We decided to take a trip to Spain for a…
WiFi access is becoming the standard on airplanes, meaning that people can work, chat and watch cat videos even at 35,000 feet when it was virtually unheard of just a few short years ago. But that wifi access isn’t as cheap as it is as the local coffee shop. Airlines are charging for wifi and the rates can vary dramatically from carrier to carrier.
Most domestic airlines use Gogo Air, a service that handles wifi so the airline won’t have to. This means that you’ll be paying the same rate on all participating carriers and that you can use your pass on multiple airlines. The benefit is that frequent travelers can buy a monthly subscription that will save them from buying single passes over and over again. Rates are currently $2 for 30 minutes, $14 for a 24-hour pass on a single airline and $49.95 for an unlimited monthly subscription. Airlines currently working with Gogo include:
One independent domestic player is Southwest, which offers wifi for $8 for an all day pass. JetBlue is in the process of upgrading their Wifi options, but has taken an independent route, as well.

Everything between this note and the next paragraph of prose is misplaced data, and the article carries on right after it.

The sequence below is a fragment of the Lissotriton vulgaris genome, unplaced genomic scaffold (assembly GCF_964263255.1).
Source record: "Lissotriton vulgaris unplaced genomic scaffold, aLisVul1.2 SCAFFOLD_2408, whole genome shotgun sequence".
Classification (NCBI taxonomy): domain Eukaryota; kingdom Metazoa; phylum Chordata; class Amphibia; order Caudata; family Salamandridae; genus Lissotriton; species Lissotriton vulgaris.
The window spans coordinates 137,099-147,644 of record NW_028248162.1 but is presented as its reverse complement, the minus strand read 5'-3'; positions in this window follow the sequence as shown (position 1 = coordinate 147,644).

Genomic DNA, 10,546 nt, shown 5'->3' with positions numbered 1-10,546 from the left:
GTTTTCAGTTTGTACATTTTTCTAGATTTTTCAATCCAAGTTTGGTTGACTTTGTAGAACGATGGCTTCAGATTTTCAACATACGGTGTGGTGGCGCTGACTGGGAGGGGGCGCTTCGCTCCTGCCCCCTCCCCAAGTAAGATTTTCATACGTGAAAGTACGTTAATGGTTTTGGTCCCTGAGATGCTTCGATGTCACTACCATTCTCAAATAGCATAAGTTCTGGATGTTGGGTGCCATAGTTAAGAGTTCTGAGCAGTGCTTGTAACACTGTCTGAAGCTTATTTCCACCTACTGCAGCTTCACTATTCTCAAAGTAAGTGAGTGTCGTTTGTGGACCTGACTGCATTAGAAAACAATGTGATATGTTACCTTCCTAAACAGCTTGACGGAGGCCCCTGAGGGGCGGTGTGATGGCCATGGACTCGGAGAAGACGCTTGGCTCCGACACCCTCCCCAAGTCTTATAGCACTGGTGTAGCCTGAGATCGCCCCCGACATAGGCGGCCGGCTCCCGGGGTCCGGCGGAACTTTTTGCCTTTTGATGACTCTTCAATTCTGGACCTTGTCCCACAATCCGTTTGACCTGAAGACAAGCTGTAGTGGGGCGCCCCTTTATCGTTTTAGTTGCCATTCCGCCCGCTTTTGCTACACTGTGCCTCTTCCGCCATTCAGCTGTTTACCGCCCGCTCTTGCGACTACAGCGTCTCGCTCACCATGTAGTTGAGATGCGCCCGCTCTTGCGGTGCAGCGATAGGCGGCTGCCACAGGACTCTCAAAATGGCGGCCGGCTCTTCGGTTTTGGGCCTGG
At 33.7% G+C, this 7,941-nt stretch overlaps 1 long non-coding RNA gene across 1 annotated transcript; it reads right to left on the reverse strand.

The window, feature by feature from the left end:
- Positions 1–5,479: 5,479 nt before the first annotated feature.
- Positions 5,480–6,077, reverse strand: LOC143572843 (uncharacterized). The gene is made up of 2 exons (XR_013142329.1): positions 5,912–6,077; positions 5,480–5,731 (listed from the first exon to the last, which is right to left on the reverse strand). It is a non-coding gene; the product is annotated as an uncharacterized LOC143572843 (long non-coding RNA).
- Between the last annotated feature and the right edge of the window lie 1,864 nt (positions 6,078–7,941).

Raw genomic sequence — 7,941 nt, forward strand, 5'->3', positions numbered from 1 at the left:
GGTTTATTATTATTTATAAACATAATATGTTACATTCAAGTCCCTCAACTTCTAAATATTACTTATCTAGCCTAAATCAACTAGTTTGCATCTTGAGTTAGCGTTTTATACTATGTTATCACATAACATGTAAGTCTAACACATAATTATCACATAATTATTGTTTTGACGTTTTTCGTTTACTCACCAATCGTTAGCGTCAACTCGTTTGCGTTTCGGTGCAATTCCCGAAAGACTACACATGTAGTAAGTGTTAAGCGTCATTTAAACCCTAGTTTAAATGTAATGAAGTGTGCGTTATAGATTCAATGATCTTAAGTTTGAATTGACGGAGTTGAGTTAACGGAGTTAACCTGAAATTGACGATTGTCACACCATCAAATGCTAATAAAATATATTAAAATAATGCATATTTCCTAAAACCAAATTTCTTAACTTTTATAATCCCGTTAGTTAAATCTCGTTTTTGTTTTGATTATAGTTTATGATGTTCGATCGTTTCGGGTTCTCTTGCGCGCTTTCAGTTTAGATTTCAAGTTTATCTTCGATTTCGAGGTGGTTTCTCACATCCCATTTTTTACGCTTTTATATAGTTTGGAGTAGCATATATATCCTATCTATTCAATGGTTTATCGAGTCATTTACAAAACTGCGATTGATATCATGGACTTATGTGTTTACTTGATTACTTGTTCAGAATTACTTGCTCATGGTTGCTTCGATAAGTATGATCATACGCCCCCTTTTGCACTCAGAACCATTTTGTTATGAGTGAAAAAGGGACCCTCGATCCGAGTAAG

Gogo specializes in domestic wifi because they don’t (currently, anyway) used a satellite based system and their service doesn’t work out over the ocean. Not to worry, however, because the majority of International carriers offer their own onboard wifi systems that you can use. One provider is Row 44, which offers satellite-based wifi that can be used anywhere in the world. Southwest and Allegiant Air are two of their domestic partners. Iceland Air and Norwegian Air are two international carriers that currently work with them. Rates and services vary by carrier, unlike with Gogo.
Another international provider is OnAir, which offers an extensive worldwide network and is in use on Aeroflot, British Airways, Emirates and Singapore Airlines. Some international carriers have their own onboard systems, like Lufthansa. Rates and services vary widely, but for a long flight even a pricy internet purchase can be worth it – especially if your plane is equipped with outlets and/or USBs for charging your devices.